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Big Walnut School Bond Issue
Handling Enrollment Increases
BW School District News
The Sunbury News: August 2, 2017
Staff Reports

Handling Enrollment Increases: What’s Ahead for Next School Year

Our district has already experienced the effects of enrollment increases and is preparing for overcrowding this fall as even more students move to our schools over the summer months.

So, what can parents expect with the new school year? Already the district knows some class sizes will be larger when school resumes in August. This is necessary, while not ideal. Larger class sizes make it more difficult for teachers to get one-on-one time with students, which in turn makes it tough to personalize learning for students.

By taking a big-picture look at the district, decisions will be made on whether to bus some students away from their neighborhood elementary schools to another where there may be more space. At this time, this only impacts kindergarten students, but may impact older students as we continue to grow.

We are refurbishing our existing double-classroom trailer at Big Walnut Elementary for use next school year, and we are adding another double-classroom trailer for General Rosecrans Elementary, with many more on the horizon without a permanent fix.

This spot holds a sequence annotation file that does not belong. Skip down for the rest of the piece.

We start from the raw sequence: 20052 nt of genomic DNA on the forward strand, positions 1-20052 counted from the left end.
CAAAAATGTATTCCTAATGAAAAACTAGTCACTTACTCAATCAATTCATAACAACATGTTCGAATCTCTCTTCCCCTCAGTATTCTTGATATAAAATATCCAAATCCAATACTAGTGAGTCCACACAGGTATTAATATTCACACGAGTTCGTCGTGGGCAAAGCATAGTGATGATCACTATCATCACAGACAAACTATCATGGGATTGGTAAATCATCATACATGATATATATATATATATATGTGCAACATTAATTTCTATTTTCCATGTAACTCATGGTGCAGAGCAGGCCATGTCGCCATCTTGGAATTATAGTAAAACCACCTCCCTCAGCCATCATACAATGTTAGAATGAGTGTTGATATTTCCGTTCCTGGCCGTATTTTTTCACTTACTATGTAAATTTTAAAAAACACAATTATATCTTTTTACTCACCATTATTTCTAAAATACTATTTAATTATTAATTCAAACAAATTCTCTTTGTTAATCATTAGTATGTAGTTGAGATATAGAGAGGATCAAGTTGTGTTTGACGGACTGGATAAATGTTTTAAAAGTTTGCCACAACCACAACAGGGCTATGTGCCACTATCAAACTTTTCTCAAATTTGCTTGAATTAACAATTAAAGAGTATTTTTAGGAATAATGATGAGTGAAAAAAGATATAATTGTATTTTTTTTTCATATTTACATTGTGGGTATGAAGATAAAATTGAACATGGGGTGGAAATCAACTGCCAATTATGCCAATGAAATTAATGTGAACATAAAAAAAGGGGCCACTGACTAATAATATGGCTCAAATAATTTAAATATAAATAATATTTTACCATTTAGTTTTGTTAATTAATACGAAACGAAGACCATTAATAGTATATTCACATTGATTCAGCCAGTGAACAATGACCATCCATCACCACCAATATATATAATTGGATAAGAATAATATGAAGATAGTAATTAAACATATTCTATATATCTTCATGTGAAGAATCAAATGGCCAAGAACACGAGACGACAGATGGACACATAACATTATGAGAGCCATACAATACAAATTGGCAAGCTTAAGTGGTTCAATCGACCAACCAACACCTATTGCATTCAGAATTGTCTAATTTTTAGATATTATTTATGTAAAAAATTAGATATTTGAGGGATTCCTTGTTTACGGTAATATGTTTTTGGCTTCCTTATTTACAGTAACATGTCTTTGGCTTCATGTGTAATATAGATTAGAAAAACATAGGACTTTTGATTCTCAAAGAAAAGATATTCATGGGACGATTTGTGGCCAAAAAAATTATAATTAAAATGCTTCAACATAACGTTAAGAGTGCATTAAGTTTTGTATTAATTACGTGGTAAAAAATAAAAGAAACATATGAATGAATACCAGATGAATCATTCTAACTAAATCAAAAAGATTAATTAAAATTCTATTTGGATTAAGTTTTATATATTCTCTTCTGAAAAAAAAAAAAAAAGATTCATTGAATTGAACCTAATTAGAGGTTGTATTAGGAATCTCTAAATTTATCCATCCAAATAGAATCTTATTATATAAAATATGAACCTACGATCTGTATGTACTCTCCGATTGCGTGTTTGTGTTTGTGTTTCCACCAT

“Although these fixes are not ideal we are doing all we can to fit students into our schools,” said Superintendent Angie Pollock. “Looking ahead, what concerns me is without a long term solution our enrollment projections show that over the next nine years, we would need approximately 67 trailer spaces to serve as classrooms.”

“It’s really difficult to manage spaces when they are overcrowded. There is no room for students to even eat in the cafeteria, and we are holding study hall in the auditorium. That is not an ideal situation for studying, but it is what we have available,” said Carol Burchett, high school Spanish and French teacher.

“With each passing week we only pick up more students,” Pollock said. “With enrollment growth a factor at all levels, we will be asking students and parents to be extra patient next year as there are some definite inconveniences that come with overcrowding.”